From the top of a two-level fort, the sniper surveys the grounds below, where opponents lurk behind mounds and ready their semiautomatic markers from within two school buses. Those props, which adorn The West Lot, are among the many obstacles and barriers littering the 10 courses at Fun On The Run Paintball Park. Guests can duck behind army jeeps at The Fuel Depot, navigate The District's maze-style village, and storm the 15-foot, two-story castle, whose 3,000 square feet accommodates battling participants and court jesters performing medieval USO shows. Meanwhile, teams prepare for forthcoming competitions on three grass-turf tournament fields in the park's 3-acre training facility. Elsewhere in the park, players wield paintball markers equipped with laser light beams during outdoor hide-and-go-seek laser-tag games. On the Airsoft field, participants use teamwork and squad tactics to win matches on an outdoor field with woodsy terrain. Each realistic Airsoft rifle fires small, plastic BBs that are biodegradable and won't injure players.
Designed by former PGA Champion and Texas native Don January, Fort Worth Golf Club’s 18-hole course takes golfers on a club-swinging expedition across 6,600 yards of tree-lined fairways and emerald topography. Though towering arbors provide the bulk of the course’s sphere-impeding obstacles, a medley of other obstructions augment their twiggy efforts, including six water hazards known to feast on the life-force of errant golf balls. Formerly known as the private Eagle Mountain Country Club, Fort Worth Golf Club has opened up its emerald corridors to the public for the first time in 40 years, allowing new golfers the chance to drive, pitch, and shot-put their balls across the rolling hills of Eagle Mountain Lake. Before each round, golfers can warm up for the round by joyfully pummeling golf balls at the club’s driving range, where 48 natural-grass hitting bays serve as outdoor laboratories for players’ swing experimentations and their ongoing attempts to cross-breed divot tools with worker ants.
Kyle Brandt and his team of fellow trainers?who include his wife Sarah?are, of course, fit. But they don't believe in exercising for exercise's sake. Instead, at Brandt Fitness & Self Defense, they offer what they call "functional fitness for life." This belief, which also serves as the company's motto, manifests in two ways. First, it means that by focusing on martial arts, Kyle and his team can coach students of all skill levels?first-time exercisers, four-year-old martial arts novices, professional athletes?to defend themselves from danger. The second function they ascribe to fitness? Community. They believe working out should be fun and social. Fridays' happy hour workouts encourage as much gum-flapping as they do deadifting. And like the martial arts classes, Brandt's CrossFit sessions welcome a diverse array of attendees. The gym even hosts holiday parties, which are very popular, although their papier mache pi?ata full of kettlebells never quite got off the ground.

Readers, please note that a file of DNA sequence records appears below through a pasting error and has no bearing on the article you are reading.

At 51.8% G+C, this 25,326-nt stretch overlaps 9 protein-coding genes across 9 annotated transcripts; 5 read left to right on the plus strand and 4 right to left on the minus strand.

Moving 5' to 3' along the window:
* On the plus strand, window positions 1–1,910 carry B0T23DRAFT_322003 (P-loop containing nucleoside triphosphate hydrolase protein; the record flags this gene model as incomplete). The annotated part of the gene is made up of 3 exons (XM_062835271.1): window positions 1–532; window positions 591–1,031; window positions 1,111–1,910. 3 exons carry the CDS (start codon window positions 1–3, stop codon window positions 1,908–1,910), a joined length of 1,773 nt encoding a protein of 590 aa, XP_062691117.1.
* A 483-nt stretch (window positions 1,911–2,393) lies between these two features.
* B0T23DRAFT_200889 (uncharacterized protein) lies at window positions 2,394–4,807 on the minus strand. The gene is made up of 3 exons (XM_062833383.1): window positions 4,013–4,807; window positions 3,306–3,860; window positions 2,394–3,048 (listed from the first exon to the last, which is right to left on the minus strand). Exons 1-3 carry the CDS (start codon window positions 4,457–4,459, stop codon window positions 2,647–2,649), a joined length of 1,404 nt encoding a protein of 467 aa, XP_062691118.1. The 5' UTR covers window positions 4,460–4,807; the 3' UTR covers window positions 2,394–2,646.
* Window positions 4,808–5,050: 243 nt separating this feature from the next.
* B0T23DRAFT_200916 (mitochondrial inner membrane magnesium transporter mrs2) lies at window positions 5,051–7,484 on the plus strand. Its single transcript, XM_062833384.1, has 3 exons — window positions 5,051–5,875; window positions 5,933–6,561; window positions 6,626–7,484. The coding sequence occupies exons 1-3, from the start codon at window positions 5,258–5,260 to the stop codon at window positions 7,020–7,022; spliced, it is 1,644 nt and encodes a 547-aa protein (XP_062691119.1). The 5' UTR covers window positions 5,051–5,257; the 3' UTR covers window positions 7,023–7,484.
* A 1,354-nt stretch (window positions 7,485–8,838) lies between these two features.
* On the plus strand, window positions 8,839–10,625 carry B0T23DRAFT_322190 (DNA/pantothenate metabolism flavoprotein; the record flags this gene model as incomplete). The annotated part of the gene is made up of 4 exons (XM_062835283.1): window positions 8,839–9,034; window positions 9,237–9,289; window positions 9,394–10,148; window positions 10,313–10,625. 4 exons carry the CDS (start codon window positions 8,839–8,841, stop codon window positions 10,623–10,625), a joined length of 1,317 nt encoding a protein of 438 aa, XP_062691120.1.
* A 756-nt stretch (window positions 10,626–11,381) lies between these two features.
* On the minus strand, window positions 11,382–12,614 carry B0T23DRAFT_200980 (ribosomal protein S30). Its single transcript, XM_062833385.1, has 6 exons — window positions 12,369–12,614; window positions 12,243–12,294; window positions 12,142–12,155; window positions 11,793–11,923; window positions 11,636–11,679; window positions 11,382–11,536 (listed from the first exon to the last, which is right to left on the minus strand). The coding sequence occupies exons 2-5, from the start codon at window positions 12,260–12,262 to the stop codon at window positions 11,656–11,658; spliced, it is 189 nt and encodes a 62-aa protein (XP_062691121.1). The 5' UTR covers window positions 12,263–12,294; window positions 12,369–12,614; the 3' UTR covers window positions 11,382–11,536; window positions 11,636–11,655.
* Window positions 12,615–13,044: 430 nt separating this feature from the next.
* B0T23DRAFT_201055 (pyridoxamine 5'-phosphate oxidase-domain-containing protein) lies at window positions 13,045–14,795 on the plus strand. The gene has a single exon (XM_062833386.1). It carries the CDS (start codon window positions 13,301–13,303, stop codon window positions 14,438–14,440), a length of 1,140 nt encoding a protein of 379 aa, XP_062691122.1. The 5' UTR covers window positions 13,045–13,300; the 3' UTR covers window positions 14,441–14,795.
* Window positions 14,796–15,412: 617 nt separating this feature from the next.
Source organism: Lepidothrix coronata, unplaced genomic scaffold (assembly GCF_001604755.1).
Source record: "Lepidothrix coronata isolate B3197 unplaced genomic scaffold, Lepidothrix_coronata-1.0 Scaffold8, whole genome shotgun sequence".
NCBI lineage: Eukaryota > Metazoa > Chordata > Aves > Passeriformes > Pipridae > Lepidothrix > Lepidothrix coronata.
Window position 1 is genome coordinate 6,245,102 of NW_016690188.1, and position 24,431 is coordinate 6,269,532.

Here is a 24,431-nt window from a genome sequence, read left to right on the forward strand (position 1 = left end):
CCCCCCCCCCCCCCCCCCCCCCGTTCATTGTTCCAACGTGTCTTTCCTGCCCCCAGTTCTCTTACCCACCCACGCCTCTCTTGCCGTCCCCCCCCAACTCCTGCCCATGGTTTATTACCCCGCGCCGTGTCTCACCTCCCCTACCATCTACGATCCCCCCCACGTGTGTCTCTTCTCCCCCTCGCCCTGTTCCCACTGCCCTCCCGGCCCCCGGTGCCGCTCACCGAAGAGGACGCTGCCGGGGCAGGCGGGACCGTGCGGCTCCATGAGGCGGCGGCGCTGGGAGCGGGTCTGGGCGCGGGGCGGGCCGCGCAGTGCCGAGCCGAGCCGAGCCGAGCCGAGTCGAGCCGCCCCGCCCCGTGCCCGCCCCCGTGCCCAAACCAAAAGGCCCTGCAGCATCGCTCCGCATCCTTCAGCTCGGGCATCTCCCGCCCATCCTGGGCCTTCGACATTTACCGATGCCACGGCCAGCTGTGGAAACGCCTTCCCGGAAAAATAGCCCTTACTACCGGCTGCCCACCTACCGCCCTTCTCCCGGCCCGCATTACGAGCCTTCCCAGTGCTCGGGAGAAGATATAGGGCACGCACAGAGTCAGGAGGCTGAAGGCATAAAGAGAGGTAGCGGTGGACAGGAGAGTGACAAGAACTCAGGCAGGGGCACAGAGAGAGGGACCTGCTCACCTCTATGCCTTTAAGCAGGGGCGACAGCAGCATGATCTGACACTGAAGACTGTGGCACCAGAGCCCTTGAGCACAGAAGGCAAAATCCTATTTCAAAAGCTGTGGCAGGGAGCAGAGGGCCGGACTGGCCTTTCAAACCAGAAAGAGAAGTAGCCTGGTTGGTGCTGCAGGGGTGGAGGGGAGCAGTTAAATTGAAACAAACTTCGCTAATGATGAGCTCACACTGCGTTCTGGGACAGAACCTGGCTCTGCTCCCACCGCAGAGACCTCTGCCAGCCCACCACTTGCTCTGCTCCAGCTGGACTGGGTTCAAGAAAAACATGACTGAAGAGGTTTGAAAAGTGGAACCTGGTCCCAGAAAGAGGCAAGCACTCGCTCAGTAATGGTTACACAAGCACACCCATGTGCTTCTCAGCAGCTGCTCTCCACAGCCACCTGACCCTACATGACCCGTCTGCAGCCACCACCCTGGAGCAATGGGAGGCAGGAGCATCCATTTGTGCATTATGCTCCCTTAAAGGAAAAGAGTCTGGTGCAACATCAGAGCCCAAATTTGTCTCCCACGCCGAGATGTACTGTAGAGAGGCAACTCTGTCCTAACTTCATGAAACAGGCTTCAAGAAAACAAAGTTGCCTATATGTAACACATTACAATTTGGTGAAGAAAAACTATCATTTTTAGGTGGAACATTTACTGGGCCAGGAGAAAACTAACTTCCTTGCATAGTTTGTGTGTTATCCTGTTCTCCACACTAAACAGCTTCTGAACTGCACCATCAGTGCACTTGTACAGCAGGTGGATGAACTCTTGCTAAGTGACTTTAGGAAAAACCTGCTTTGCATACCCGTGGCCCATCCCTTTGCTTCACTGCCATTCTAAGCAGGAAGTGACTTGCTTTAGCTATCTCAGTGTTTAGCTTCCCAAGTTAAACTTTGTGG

Cofounded by dancing legend Fred Astaire to train new generations of rug cutters with his signature easy grace, Fred Astaire Dance Studio uses a unique curriculum to create comfort on the dance floor. Instructors start with steps and rhythms common to most social dances, steadily building toward more specialized combinations of moves for a variety of rhythm-dance styles such as cha-cha and samba and smooth-dance styles such as the foxtrot and waltz. Once they've learned to follow, lead, or just pare down unnecessary finger-snaps, students can take to the purple-walled dance floor to practice their steps and try on new partners at social parties.
For a city so far from the coast, Austin has a lot of waterways. Austin Paddle Sports takes advantage of this, setting up shop on Lady Bird Lake in Downtown Austin. There, they offer sales and rentals of stand-up paddleboards from the likes of Riviera Paddlesurf and Quickblade Paddles.
For those new to the quickly growing sport, Austin Paddle Sports uses entry-level stabilized, user-friendly equipment for beginners, and specialized displacement hull race boards for the experienced paddler. Staff is always available for a few tips to keep everyone upright and dry.
At Lone Star Gymnastics, each summer day camp boasts a different energetic theme and activity plan. With camp titles such as Splish Splash, Mad Scientist, and Crazy Cooking, the gym aims to expand the campers' interests while maintaining a balance of physical and cranial activities. Enrollment is generally capped around 30 campers, but if more enroll, Lone Star will add instructors to maintain a perfect kid-to-adult weight ratio.